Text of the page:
Governor Walker recently announced that he is going to propose a new bill for the next state budget. This bill will allow and require DNA testing upon arrest for some felonies and some sex crimes. Walker has based his bill on the legislation of 22 other states that have passed into law similar bills. These states only allow DNA testing on arrest for felonies, sex crimes, and burglary crimes. A criticism that many people have and I do as well is, if he is basing his bill on other states' legislation then why is he so hesitant to be more specific about the crimes he intends to cover in the bill. Without listing the specific crimes it is questionable whether or not Walker is trying to pull another fast one over the blind public's eyes.
Though both sides of this political issue can agree that taking dangerous criminals off the streets is very important but at what cost? Under this law suspects could be arrested under suspicion and have their charges dropped there after on technicalities. Suspects then would have to file to expunge the gathering of their DNA from the database. However, the DNA would remain in the database for a minimum of 8 months after the expunge file is submitted. Many people find the implementation of this law would impede on citizens right to privacy. This is a valid point but people want to be safe from potentially violent criminals too. It seems a compromise must be made.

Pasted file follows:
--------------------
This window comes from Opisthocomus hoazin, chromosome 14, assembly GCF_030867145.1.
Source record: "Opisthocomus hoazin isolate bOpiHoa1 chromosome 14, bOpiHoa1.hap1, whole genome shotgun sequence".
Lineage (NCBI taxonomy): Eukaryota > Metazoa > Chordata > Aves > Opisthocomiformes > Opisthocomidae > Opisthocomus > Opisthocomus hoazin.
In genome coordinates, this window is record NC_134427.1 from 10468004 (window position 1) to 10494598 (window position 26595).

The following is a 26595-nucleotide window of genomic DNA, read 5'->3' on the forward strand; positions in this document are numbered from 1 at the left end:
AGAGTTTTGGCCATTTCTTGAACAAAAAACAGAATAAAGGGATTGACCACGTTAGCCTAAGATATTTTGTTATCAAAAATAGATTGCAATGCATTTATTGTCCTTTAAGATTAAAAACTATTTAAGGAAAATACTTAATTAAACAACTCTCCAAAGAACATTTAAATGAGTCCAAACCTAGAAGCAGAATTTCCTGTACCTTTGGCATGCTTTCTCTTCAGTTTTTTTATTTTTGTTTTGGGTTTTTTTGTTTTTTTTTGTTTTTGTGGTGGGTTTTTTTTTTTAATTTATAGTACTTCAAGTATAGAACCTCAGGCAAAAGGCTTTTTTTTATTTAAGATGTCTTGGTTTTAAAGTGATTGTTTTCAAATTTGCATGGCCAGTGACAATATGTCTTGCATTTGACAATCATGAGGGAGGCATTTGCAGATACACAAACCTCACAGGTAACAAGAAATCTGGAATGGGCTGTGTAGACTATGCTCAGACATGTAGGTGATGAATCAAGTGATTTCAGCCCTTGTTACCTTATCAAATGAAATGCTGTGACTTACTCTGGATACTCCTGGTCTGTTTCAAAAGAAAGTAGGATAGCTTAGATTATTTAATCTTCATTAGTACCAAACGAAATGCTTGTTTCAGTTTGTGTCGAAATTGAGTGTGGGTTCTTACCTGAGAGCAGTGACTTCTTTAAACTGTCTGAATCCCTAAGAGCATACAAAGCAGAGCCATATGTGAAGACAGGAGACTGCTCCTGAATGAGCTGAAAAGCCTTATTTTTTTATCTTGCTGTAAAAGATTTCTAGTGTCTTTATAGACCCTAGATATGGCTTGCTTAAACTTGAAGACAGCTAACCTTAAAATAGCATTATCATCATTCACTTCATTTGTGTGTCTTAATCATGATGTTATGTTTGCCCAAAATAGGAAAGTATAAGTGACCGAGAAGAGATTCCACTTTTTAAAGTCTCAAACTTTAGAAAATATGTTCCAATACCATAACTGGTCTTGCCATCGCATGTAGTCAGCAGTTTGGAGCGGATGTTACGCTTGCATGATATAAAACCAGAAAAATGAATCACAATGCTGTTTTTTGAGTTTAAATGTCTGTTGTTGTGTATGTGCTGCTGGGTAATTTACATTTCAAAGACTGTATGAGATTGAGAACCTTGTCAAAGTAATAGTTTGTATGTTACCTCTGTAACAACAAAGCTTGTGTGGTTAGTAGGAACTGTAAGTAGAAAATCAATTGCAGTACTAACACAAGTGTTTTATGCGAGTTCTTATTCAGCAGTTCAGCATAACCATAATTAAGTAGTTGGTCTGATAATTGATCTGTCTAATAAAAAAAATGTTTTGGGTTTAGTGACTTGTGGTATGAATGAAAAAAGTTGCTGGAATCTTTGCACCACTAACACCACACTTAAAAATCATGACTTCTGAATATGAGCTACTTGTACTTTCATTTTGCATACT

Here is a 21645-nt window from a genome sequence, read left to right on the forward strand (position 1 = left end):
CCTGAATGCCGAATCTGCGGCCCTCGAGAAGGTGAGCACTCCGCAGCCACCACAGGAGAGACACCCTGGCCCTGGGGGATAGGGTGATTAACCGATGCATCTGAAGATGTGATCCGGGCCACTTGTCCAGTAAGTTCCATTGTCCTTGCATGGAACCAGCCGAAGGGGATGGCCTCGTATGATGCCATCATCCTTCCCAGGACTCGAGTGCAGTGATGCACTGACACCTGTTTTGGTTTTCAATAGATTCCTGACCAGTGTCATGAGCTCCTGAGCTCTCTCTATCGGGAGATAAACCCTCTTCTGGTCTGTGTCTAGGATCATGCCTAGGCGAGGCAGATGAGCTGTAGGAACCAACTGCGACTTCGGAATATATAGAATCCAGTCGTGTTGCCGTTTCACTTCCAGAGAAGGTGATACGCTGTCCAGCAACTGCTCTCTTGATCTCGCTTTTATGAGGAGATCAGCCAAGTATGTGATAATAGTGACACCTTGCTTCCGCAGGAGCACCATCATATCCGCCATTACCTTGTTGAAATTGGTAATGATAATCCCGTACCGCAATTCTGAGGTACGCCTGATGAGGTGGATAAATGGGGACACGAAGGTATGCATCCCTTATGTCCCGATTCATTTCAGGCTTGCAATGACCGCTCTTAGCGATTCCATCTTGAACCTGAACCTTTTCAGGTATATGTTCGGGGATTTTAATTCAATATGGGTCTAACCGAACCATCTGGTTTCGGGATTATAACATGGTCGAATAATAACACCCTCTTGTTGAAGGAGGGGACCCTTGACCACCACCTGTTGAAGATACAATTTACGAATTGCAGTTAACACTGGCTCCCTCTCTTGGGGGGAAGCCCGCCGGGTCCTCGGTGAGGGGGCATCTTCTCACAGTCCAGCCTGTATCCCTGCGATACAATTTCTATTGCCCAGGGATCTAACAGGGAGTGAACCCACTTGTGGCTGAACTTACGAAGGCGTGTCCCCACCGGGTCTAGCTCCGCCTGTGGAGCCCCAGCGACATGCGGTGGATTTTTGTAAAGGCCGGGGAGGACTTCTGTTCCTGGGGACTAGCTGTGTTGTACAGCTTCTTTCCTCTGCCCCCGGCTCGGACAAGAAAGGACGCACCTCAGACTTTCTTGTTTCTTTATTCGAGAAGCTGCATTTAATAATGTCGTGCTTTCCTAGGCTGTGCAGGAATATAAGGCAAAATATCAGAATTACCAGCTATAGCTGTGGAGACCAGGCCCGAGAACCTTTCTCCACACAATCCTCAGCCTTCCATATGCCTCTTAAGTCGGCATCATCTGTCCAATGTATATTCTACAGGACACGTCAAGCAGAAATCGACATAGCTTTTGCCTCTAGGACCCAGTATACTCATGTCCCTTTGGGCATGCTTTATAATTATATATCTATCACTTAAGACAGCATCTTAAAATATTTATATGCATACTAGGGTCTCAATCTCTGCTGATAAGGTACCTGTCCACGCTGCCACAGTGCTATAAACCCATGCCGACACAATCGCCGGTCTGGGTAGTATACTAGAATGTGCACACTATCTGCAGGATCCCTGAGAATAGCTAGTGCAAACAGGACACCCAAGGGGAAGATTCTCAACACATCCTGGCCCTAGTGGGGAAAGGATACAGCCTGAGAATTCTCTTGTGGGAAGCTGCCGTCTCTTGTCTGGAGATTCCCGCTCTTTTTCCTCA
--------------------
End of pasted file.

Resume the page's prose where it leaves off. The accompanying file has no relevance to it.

The costliness of this bill is also a topic being discussed. It will cost $4 million tax dollars to start and $2.6 million dollars a year to maintain the system. If you ask me the price of safety should be irrelevant.
It also stands to reason that the addition of DNA samples will allow for a multitude of Wisconsin cold cases to be solved. But if the cold cases are for crimes not covered by the crimes listed in the bill then can we prosecute? What if someone has legally won a trial and caught a break from a crime in the past? This person may have cleaned up their behavior in the years since. The DNA may prove guilt. In this case do we prosecute or do we let the citizen continue living a free life?
There is still the fear of a slippery slope effect. This is the big issue for many civil rights activists such as myself. Many of us are all for the removal of potentially dangerous criminals but this bill may also be a foot-in-the-door for future law makers. Maybe in five years, more legislation will be written to take DNA upon all arrests. Maybe even further and then what shall the people do? Will the people then become slaves of their government?
This bill should be highly criticized and publicized in the coming weeks and months to ensure that there is no slippery slope possibility. We have to demand the policy to be bulletproof and precise on the situations and crimes that would subject people to DNA collection.